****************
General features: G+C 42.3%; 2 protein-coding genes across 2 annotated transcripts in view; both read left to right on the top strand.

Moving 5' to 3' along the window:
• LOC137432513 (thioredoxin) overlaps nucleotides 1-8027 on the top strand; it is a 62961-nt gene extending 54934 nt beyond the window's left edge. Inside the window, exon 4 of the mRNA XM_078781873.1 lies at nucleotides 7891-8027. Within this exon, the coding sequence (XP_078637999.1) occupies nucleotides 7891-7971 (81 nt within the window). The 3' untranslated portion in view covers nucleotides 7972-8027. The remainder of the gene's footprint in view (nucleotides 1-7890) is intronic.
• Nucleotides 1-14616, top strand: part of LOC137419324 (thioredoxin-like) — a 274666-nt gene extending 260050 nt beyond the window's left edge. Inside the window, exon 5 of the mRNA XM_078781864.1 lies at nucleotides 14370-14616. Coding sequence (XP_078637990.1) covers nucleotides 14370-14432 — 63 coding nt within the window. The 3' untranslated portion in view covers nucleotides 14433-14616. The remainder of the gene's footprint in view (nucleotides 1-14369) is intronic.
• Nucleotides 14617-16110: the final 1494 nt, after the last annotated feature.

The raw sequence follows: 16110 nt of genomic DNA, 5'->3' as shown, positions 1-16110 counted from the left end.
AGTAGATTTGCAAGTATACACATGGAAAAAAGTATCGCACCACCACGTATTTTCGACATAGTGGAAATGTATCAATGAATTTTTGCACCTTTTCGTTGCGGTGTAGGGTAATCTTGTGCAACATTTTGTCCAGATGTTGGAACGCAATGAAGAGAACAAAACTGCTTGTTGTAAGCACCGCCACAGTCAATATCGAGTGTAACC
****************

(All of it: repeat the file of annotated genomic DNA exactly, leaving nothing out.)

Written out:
General features: G+C 42.3%; 2 protein-coding genes across 2 annotated transcripts in view; both read left to right on the top strand.

Moving 5' to 3' along the window:
• LOC137432513 (thioredoxin) overlaps nucleotides 1-8027 on the top strand; it is a 62961-nt gene extending 54934 nt beyond the window's left edge. Inside the window, exon 4 of the mRNA XM_078781873.1 lies at nucleotides 7891-8027. Within this exon, the coding sequence (XP_078637999.1) occupies nucleotides 7891-7971 (81 nt within the window). The 3' untranslated portion in view covers nucleotides 7972-8027. The remainder of the gene's footprint in view (nucleotides 1-7890) is intronic.
• Nucleotides 1-14616, top strand: part of LOC137419324 (thioredoxin-like) — a 274666-nt gene extending 260050 nt beyond the window's left edge. Inside the window, exon 5 of the mRNA XM_078781864.1 lies at nucleotides 14370-14616. Coding sequence (XP_078637990.1) covers nucleotides 14370-14432 — 63 coding nt within the window. The 3' untranslated portion in view covers nucleotides 14433-14616. The remainder of the gene's footprint in view (nucleotides 1-14369) is intronic.
• Nucleotides 14617-16110: the final 1494 nt, after the last annotated feature.

The raw sequence follows: 16110 nt of genomic DNA, 5'->3' as shown, positions 1-16110 counted from the left end.
AGTAGATTTGCAAGTATACACATGGAAAAAAGTATCGCACCACCACGTATTTTCGACATAGTGGAAATGTATCAATGAATTTTTGCACCTTTTCGTTGCGGTGTAGGGTAATCTTGTGCAACATTTTGTCCAGATGTTGGAACGCAATGAAGAGAACAAAACTGCTTGTTGTAAGCACCGCCACAGTCAATATCGAGTGTAACC